In the application of these criteria a magistrate will first determine from the affidavit whether the informant himself may reasonably be deemed reliable. If not, his information will not, at least alone, support a search warrant. When, and if, from the affidavit the informant is reasonably found reliable, the magistrate will then look to the information itself. If it is stated as a matter of the informant's personal knowledge, "in language that is factual rather than conclusionary," it may reasonably be accepted by the magistrate as supportive of the requested search warrant.

In passing upon such a determination of the magistrate, a reviewing court (here the superior court and this court) will be bound by this well-known rule that: "(T)he warrant can be upset only if the affidavit fails as a matter of law to set forth sufficient competent evidence supportive of the magistrate's finding of probable cause, since it is the function of the trier of fact, not the reviewing court, to appraise and weigh evidence when presented by affidavit as well as when presented by oral testimony." (Skelton v. Superior Court (1969) 1 Cal.3d 144, 150, 81 Cal.Rptr. 613, 617, 460 P.2d 485, 489; emphasis added.)

The law has long recognized a rational and practical distinction between informants upon whose information search warrants are sought. Roughly they may be classed on the one hand as "citizen-informants" acting openly in aid of law enforcement and, on the other, criminally involved or disposed "police-informers," or "mere informers," or "stool pigeons," who for compensation, or revenge, or other reasons of personal advantage, surreptitiously give tips to law enforcement agents about real or imagined criminal activity.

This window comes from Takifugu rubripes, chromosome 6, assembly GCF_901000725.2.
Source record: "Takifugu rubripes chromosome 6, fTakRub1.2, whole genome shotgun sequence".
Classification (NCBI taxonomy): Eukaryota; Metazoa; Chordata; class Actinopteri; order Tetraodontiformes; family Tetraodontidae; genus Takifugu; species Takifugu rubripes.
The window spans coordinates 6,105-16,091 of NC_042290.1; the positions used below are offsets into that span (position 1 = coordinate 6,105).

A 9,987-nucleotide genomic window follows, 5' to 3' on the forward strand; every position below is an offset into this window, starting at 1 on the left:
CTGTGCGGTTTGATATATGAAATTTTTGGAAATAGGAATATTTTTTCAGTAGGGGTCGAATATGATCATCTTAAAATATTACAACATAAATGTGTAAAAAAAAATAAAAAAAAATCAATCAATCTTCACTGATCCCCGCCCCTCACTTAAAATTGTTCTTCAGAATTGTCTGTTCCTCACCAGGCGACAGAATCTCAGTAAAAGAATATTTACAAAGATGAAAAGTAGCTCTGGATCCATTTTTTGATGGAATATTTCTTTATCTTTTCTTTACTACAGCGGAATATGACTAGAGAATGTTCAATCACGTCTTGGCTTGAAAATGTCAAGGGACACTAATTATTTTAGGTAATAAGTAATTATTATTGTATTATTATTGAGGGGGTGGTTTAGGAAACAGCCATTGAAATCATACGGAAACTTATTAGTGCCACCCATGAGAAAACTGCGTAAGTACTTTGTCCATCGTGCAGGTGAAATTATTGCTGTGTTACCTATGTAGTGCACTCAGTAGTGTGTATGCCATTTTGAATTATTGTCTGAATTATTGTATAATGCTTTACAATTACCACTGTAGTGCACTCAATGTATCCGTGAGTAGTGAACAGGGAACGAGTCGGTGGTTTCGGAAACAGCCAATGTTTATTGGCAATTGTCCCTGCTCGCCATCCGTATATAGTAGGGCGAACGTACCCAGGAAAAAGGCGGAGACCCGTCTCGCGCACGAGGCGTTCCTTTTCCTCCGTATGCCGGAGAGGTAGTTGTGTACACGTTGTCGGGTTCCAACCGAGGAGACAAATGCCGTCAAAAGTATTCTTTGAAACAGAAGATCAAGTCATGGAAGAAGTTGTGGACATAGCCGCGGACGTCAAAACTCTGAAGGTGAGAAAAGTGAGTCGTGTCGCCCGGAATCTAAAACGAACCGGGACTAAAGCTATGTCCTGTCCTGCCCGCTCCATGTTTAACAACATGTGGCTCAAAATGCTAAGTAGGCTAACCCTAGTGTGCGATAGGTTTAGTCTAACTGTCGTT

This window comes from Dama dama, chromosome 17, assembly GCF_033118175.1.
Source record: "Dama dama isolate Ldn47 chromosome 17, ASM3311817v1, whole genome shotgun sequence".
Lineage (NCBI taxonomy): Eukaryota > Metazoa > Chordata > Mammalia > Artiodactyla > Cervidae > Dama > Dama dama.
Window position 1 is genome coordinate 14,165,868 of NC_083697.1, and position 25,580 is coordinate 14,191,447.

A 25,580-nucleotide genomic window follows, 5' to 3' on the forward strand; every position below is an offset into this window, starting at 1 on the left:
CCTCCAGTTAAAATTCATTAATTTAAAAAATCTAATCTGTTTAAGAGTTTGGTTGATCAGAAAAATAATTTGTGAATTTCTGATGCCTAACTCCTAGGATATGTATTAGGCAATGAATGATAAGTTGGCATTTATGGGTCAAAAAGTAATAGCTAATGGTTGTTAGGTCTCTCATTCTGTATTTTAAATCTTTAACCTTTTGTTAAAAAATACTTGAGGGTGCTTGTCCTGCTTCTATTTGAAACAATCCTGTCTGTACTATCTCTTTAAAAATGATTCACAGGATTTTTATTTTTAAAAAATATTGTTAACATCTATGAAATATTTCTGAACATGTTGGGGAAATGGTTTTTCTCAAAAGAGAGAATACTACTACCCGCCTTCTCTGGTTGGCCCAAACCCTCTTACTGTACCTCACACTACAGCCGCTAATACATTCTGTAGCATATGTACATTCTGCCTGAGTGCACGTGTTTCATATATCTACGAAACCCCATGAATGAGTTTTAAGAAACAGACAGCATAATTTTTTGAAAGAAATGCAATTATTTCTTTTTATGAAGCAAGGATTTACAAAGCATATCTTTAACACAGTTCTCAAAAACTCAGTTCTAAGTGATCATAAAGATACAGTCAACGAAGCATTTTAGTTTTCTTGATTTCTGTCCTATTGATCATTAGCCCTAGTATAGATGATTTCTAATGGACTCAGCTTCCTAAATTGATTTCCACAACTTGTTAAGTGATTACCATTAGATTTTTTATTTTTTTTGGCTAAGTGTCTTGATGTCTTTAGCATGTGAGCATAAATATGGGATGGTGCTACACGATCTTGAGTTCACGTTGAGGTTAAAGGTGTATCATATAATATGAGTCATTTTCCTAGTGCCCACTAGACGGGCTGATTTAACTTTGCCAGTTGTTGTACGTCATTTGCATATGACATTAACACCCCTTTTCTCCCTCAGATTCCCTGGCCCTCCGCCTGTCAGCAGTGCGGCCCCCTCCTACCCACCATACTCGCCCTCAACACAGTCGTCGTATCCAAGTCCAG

"A 'citizen-informant' is a citizen who purports to be the victim of or to have been the witness of a crime who is motivated by good citizenship and acts openly in aid of law enforcement. . . . It is reasonable for police officers to act upon the reports of such an observer of criminal activity. . . . (P) A 'citizen-informant' is distinguished from a mere informer who gives a tip to law enforcement officers that a person is engaged in the course of criminal conduct. . . . Thus, experienced stool pigeons or persons criminally involved or disposed are not regarded as 'citizen-informants' because they are generally motivated by something other than good citizenship. . . . Accordingly, in view of this distinction the courts have recognized that the tests of reliability...

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  • People v. Carrington
    • United States
    • California Supreme Court
    • July 27, 2009
    ...that criminal activity is ongoing or that evidence of criminality remains on the premises. (See, e.g., People v. Superior Court (Bingham) (1979) 91 Cal. App.3d 463, 154 Cal.Rptr. 157 [affidavit of a fire marshal indicated that three items of property allegedly destroyed in a fire had been i......
  • People v. McFadin
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    • January 12, 1982
    ...S.Ct. 335, 50 L.Ed.2d 299; People v. McCarter (1981) 117 Cal.App.3d 894, 902-903, 173 Cal.Rptr. 188; People v. Superior Court (Bingham) (1979) 91 Cal.App.3d 463, 470-472, 154 Cal.Rptr. 157; People v. Abbott (1970) 3 Cal.App.3d 966, 970-971, 84 Cal.Rptr. Cook, supra, 22 Cal.3d 67, 148 Cal.Rp......
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    ...v. Ventresca (1965) 380 U.S. 102, 85 S.Ct. 741, 13 L.Ed.2d 684; see also federal cases cited in People v. Superior Court (Bingham) (1979) 91 Cal.App.3d 463, 472-475, 154 Cal.Rptr. 157.) A chain is only as strong as its weakest link, so a "substantial basis" for crediting the hearsay stateme......
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    ...212-213, 87 Cal.Rptr. 44; see People v. Cook (1978) 22 Cal.3d 67, 84, 148 Cal.Rptr. 605, 583 P.2d 130; People v. Superior Court (Bingham) (1979) 91 Cal.App.3d 463, 470, 154 Cal.Rptr. 157.) "The guiding authority on the requirements of a search warrant's probable cause is found in Aguilar v.......